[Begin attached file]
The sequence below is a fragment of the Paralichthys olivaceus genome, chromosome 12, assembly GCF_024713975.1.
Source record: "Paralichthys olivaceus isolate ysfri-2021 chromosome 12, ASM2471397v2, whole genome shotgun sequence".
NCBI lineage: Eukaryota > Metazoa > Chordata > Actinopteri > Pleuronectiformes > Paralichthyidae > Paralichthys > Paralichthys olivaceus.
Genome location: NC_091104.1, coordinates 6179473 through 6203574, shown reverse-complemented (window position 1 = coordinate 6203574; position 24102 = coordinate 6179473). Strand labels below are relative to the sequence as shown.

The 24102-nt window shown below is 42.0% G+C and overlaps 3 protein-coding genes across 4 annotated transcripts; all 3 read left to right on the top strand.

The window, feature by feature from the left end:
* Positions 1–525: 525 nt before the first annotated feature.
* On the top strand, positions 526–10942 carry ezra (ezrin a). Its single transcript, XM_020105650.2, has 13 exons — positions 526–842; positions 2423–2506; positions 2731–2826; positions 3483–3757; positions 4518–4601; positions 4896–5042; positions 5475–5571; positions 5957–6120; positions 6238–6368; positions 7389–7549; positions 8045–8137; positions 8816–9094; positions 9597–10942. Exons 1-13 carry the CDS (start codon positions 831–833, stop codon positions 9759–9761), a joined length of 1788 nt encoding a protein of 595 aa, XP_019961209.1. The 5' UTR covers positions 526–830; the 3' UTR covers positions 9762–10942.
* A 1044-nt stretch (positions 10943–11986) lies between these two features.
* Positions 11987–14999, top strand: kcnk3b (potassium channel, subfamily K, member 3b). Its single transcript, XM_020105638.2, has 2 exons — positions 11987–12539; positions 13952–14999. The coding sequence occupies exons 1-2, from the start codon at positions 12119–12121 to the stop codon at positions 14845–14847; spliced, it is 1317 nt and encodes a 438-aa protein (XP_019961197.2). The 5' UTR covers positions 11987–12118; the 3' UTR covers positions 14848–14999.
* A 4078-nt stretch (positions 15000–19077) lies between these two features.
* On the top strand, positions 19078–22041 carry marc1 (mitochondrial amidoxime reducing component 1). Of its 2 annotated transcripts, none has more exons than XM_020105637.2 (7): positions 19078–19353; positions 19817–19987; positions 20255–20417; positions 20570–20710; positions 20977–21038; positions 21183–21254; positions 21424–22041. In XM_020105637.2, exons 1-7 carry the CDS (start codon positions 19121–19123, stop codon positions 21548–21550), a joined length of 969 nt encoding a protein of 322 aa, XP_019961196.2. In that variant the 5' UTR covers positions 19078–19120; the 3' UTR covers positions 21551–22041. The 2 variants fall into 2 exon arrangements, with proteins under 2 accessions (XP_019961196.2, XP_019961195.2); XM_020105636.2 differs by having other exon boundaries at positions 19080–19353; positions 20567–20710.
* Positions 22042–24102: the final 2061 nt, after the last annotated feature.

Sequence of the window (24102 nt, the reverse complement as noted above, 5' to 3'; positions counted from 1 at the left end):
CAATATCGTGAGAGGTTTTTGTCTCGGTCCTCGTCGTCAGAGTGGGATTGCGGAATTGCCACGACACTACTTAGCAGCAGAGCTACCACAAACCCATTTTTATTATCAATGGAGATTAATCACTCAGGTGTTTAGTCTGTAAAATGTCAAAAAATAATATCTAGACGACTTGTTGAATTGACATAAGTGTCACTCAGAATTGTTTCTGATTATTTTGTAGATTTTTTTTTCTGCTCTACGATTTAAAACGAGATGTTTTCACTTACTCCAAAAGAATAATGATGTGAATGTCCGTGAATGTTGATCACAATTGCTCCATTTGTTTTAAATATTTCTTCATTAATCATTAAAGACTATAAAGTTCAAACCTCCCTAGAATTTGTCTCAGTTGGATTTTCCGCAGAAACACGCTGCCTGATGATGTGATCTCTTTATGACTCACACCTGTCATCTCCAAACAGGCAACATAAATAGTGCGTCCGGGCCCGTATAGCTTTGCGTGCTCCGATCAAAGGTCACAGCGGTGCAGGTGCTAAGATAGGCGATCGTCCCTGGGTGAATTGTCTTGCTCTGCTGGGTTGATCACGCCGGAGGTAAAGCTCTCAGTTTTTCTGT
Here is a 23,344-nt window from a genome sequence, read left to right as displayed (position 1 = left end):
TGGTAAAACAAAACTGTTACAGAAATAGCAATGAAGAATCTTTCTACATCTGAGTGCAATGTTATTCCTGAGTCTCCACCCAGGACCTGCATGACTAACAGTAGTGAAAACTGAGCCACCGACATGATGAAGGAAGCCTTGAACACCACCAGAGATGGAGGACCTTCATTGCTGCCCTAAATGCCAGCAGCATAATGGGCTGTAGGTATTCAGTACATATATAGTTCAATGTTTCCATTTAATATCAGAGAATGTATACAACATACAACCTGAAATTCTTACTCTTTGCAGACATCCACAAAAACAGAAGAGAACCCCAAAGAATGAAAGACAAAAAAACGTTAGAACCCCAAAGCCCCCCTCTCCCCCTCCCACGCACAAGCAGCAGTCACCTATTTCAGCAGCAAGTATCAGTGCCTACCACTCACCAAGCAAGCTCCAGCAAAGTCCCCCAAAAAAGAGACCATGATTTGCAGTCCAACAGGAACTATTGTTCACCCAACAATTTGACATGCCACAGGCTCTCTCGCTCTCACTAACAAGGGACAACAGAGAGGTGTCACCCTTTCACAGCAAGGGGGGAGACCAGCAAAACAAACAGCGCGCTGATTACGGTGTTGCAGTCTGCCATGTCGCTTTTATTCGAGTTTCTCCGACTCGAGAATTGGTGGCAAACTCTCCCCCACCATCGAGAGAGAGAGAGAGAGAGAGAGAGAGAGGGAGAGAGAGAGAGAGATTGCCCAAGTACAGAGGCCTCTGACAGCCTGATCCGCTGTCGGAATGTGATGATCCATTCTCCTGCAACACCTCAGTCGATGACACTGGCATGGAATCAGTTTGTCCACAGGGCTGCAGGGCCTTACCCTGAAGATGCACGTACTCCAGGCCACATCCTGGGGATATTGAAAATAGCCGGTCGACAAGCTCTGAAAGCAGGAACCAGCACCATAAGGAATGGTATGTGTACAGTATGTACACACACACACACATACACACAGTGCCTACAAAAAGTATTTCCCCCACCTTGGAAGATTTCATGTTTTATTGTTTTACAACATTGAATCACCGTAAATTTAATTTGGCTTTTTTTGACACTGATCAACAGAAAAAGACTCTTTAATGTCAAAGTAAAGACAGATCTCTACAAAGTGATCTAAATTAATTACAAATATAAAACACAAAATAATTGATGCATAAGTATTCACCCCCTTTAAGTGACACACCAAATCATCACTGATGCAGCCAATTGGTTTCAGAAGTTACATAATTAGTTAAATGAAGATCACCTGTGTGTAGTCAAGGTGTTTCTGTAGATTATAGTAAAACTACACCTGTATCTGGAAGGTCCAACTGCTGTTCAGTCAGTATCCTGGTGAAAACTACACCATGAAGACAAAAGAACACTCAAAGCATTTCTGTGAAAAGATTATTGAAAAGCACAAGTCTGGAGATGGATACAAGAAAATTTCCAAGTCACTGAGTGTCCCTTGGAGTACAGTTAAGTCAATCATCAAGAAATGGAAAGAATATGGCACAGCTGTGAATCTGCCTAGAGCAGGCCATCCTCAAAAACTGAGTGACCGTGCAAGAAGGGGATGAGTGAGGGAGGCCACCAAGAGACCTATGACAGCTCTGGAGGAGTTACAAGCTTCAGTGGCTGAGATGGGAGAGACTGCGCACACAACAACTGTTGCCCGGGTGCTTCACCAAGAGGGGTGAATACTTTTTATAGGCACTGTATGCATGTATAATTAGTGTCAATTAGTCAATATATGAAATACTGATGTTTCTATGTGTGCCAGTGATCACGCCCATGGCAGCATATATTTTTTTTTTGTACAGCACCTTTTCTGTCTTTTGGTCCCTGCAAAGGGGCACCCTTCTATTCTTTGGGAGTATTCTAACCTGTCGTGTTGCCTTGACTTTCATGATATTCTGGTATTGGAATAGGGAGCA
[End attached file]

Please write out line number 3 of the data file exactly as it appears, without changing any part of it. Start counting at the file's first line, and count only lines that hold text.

NCBI lineage: Eukaryota > Metazoa > Chordata > Actinopteri > Pleuronectiformes > Paralichthyidae > Paralichthys > Paralichthys olivaceus.